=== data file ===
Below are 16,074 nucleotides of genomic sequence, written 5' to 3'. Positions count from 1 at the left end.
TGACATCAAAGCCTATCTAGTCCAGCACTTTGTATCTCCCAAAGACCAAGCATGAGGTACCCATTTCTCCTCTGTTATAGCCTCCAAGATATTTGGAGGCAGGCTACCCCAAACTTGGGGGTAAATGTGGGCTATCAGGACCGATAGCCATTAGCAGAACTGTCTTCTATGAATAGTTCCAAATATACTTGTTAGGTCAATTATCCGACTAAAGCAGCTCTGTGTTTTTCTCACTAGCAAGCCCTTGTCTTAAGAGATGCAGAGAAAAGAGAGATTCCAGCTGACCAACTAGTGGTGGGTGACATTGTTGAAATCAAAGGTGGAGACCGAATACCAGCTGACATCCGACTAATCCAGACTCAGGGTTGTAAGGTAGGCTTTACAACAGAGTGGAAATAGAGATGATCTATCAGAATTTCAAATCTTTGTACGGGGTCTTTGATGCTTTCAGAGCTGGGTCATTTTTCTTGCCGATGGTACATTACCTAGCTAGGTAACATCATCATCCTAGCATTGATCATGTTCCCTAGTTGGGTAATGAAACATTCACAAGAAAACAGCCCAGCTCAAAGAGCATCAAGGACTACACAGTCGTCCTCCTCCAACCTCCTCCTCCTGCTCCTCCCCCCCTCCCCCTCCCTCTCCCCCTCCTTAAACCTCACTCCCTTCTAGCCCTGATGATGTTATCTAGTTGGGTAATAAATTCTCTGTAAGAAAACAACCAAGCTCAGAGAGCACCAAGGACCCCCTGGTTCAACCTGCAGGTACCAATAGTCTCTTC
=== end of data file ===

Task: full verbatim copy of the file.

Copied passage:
Below are 16,074 nucleotides of genomic sequence, written 5' to 3'. Positions count from 1 at the left end.
TGACATCAAAGCCTATCTAGTCCAGCACTTTGTATCTCCCAAAGACCAAGCATGAGGTACCCATTTCTCCTCTGTTATAGCCTCCAAGATATTTGGAGGCAGGCTACCCCAAACTTGGGGGTAAATGTGGGCTATCAGGACCGATAGCCATTAGCAGAACTGTCTTCTATGAATAGTTCCAAATATACTTGTTAGGTCAATTATCCGACTAAAGCAGCTCTGTGTTTTTCTCACTAGCAAGCCCTTGTCTTAAGAGATGCAGAGAAAAGAGAGATTCCAGCTGACCAACTAGTGGTGGGTGACATTGTTGAAATCAAAGGTGGAGACCGAATACCAGCTGACATCCGACTAATCCAGACTCAGGGTTGTAAGGTAGGCTTTACAACAGAGTGGAAATAGAGATGATCTATCAGAATTTCAAATCTTTGTACGGGGTCTTTGATGCTTTCAGAGCTGGGTCATTTTTCTTGCCGATGGTACATTACCTAGCTAGGTAACATCATCATCCTAGCATTGATCATGTTCCCTAGTTGGGTAATGAAACATTCACAAGAAAACAGCCCAGCTCAAAGAGCATCAAGGACTACACAGTCGTCCTCCTCCAACCTCCTCCTCCTGCTCCTCCCCCCCTCCCCCTCCCTCTCCCCCTCCTTAAACCTCACTCCCTTCTAGCCCTGATGATGTTATCTAGTTGGGTAATAAATTCTCTGTAAGAAAACAACCAAGCTCAGAGAGCACCAAGGACCCCCTGGTTCAACCTGCAGGTACCAATAGTCTCTTC